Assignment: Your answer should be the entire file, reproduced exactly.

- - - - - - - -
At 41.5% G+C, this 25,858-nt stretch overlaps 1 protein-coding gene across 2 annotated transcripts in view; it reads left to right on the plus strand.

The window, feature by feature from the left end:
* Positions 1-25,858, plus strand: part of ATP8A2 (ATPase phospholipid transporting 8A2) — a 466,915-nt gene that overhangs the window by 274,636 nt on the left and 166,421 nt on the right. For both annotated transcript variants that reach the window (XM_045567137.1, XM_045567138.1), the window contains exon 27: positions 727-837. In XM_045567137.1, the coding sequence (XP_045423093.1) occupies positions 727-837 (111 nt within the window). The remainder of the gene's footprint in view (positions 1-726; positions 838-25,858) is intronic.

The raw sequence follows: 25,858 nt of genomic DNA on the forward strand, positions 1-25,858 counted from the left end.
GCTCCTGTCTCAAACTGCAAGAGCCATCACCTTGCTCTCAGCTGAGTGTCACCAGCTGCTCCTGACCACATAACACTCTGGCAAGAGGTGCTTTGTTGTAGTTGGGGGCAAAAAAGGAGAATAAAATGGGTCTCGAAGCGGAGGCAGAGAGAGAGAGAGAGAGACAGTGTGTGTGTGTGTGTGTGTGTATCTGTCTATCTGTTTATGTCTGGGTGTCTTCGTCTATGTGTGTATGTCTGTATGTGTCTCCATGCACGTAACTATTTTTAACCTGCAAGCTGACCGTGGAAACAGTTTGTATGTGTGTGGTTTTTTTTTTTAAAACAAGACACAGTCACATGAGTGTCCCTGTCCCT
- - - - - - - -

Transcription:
At 41.5% G+C, this 25,858-nt stretch overlaps 1 protein-coding gene across 2 annotated transcripts in view; it reads left to right on the plus strand.

The window, feature by feature from the left end:
* Positions 1-25,858, plus strand: part of ATP8A2 (ATPase phospholipid transporting 8A2) — a 466,915-nt gene that overhangs the window by 274,636 nt on the left and 166,421 nt on the right. For both annotated transcript variants that reach the window (XM_045567137.1, XM_045567138.1), the window contains exon 27: positions 727-837. In XM_045567137.1, the coding sequence (XP_045423093.1) occupies positions 727-837 (111 nt within the window). The remainder of the gene's footprint in view (positions 1-726; positions 838-25,858) is intronic.

The raw sequence follows: 25,858 nt of genomic DNA on the forward strand, positions 1-25,858 counted from the left end.
GCTCCTGTCTCAAACTGCAAGAGCCATCACCTTGCTCTCAGCTGAGTGTCACCAGCTGCTCCTGACCACATAACACTCTGGCAAGAGGTGCTTTGTTGTAGTTGGGGGCAAAAAAGGAGAATAAAATGGGTCTCGAAGCGGAGGCAGAGAGAGAGAGAGAGAGACAGTGTGTGTGTGTGTGTGTGTGTATCTGTCTATCTGTTTATGTCTGGGTGTCTTCGTCTATGTGTGTATGTCTGTATGTGTCTCCATGCACGTAACTATTTTTAACCTGCAAGCTGACCGTGGAAACAGTTTGTATGTGTGTGGTTTTTTTTTTTAAAACAAGACACAGTCACATGAGTGTCCCTGTCCCT